Months ago, before we were pregnant, a colleague of my husband brought a huge batch of kids’ clothes to the office for anyone to take. Mike had grabbed anything toddler-sized for our son, bringing home a shopping bag full of options. And a surprise, I learned as I sorted through the bag. Mixed in among shirts bearing dinosaurs, sports balls, trucks, and machines, was a small pink onesie with ruffled sleeves. There were two birds embroidered on it and the phrase “Little Sister.”
“Did this end up in here by accident?” I’d asked.
“No, I took it just in case,” he said with a smile. His optimism was touching.
I had to admit I also hoped we might have a use for this onesie someday. I noted with amusement the size: 9 months. The length of a pregnancy. That seemed fitting. I laundered the little shirt and set it aside.
After receiving our NIPT results, we shared our news more broadly with friends and family via Instagram and Facebook. The pink, ruffly “Little Sister” onesie became part of our announcement photos, including one sweet shot of my son snuggling it on the couch.
The news that we are having a girl has prompted much excitement from friends and family.
Some seem most excited about getting to buy pink, girly things this time. An aunt was the first to send a gift for the new baby: two very cute, very pink and frilly newborn outfits complete with hat and bow. We oohed and aahed over them, then I carefully packed them in their box, tags on, and stored them in the nursery closet. I briefly toyed with the idea of adding them to the laundry to get ready for baby. But it turns out, despite being past the first trimester and weeks further along than I got with my first pregnancy, I’m still nervous about cutting the tags off. There’s no rush, I might as well wait, just in case.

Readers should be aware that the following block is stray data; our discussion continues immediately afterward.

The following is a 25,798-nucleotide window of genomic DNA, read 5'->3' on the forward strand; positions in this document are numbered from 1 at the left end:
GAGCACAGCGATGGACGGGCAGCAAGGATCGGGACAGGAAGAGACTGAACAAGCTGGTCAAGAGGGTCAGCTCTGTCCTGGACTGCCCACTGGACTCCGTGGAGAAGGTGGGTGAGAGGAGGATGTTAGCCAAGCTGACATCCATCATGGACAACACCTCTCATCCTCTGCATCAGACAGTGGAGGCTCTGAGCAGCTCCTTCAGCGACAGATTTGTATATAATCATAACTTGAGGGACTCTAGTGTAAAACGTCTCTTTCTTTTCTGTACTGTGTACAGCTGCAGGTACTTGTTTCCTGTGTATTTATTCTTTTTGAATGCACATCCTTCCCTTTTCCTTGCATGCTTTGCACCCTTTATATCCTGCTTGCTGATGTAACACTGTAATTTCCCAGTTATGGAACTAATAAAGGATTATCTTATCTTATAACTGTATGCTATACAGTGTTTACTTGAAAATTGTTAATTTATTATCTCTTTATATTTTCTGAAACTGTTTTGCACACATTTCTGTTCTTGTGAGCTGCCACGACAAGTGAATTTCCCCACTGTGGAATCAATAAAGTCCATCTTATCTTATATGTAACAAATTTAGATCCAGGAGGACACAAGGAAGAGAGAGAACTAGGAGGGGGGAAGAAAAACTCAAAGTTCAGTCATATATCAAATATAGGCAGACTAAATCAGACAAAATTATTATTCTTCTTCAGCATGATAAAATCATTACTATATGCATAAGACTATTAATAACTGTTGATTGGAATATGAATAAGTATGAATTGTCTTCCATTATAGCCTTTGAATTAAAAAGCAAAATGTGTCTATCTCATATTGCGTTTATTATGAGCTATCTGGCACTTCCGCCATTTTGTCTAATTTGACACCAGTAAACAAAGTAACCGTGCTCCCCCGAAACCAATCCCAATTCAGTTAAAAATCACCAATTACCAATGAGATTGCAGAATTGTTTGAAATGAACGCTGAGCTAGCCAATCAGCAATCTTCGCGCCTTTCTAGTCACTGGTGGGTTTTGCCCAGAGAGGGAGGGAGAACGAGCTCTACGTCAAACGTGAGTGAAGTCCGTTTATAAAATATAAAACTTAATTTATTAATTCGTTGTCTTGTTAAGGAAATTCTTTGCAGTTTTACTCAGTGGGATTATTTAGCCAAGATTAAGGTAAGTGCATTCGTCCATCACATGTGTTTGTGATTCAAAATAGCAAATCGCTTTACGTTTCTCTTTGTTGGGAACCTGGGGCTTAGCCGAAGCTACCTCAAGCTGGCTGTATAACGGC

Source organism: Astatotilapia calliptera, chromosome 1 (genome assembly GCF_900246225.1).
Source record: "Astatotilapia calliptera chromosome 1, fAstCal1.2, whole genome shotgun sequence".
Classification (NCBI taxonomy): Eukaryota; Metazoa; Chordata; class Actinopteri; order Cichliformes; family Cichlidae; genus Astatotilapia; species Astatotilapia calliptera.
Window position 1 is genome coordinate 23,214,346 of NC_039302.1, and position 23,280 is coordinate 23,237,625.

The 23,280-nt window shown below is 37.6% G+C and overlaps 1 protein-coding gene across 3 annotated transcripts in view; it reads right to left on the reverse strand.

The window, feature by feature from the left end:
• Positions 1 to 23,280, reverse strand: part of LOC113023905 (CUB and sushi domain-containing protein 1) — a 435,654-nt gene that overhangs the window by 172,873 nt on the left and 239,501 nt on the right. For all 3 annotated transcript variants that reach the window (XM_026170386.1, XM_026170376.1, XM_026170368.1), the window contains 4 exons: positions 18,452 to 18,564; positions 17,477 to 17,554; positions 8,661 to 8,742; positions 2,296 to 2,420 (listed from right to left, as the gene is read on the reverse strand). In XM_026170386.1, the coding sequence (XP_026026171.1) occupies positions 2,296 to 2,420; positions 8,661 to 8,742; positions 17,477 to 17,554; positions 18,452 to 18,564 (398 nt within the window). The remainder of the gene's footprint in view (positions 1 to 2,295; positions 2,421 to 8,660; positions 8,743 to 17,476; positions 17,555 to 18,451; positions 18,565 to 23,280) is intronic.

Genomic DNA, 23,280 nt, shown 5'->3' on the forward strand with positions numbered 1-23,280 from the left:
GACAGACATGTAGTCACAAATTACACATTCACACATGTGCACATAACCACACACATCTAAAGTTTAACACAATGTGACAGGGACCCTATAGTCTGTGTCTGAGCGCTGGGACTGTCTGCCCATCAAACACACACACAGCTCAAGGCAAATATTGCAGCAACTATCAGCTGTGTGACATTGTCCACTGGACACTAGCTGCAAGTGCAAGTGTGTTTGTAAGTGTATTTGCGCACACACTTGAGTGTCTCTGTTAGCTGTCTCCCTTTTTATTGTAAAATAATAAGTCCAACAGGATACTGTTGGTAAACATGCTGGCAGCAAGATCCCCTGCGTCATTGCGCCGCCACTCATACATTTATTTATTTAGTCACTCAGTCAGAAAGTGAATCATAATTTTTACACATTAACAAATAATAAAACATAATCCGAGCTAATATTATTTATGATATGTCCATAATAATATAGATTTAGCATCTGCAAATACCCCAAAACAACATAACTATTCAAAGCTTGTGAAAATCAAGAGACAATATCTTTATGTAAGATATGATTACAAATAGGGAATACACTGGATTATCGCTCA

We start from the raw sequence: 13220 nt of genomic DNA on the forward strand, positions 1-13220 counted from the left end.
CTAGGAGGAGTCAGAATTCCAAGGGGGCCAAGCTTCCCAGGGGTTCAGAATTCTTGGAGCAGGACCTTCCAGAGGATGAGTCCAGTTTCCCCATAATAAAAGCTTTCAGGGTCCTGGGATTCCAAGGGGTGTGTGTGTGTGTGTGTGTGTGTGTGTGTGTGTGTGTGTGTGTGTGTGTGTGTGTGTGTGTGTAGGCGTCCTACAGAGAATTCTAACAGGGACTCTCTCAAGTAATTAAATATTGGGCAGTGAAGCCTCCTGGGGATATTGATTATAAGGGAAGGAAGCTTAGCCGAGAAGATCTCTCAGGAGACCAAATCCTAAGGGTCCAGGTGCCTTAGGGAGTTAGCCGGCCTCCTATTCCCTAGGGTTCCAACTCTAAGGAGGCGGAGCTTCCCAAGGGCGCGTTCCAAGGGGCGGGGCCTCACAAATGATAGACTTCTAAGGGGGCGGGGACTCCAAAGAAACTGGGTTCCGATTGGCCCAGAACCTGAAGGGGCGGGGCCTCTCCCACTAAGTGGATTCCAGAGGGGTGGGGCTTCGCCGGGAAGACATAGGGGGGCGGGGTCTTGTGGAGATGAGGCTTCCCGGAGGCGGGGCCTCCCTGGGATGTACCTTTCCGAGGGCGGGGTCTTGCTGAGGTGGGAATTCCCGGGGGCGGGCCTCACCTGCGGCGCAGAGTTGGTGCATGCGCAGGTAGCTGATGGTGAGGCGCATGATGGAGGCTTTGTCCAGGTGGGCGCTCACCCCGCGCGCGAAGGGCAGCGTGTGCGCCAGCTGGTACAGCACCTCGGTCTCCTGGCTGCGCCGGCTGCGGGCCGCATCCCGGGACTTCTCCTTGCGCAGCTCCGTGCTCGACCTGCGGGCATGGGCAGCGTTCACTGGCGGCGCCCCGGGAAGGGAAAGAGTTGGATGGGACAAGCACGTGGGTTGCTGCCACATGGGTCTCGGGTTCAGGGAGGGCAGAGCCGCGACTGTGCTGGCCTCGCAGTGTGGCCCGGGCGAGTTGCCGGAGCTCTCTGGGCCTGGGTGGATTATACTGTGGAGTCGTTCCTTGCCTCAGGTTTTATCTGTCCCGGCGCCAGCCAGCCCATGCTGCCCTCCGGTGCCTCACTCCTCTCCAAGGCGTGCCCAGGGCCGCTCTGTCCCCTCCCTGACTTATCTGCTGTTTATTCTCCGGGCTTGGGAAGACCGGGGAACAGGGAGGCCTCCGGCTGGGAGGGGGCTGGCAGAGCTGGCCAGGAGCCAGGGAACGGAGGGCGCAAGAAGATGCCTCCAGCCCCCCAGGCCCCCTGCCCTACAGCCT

Soon after the gift arrived, it was Easter, and my in-laws came to visit. Walking into church that Sunday with my mother-in-law, we saw a little girl in her pink Easter dress and white tights. She squealed over how cute she was.
“You’re going to be buying all the fun pink stuff now!” she declared.
“Maybe,” I replied half-heartedly. Partly I was bristling at the assumption that we will enforce traditional gender norms. Yes, I had used a pink onesie as part of my announcement, but that wasn’t meant to set the tone for her entire yet-to-be-determined wardrobe. It wasn’t a declaration that, yes, this little girl will have to wear all the pink and frilly things. That she couldn’t possibly re-wear any of her brother’s clothing. “Girls can like blue and dinosaurs too,” I retorted in my head. My own closet skews far more to blue, green, and red than it does to purple or pink.
But in larger part, I bristled because I can’t fully join in with everyone’s unbridled optimism and think that far ahead just yet.
I’m hopeful, certainly, but there’s still a long way to go. While statistically, the odds say this baby will be fine, and we’ll bring her home, emotionally, I don’t feel “safe” yet. And my husband seems to be the only one who understands this. I suspect that’s because he’s also the only one who remembers this isn’t the first time we thought we’d be bringing a baby home in October.
Read more bump day blogs from Mary:
- The Tiny Outfit that Holds Hope during Pregnancy After Loss
- When You Should Announce Your Pregnancy After Loss
- Please Stop Telling Pregnant After Loss Moms That It’s Going to Be Okay
- Pregnancy after Loss and Social Media: To Post or Not to Post
- 6 Ways Family and Friends can Support the Mom Pregnant Again After Loss
- The Most Hopeful Lie: The Statement to Avoid when Supporting a Friend Who is Pregnant After Loss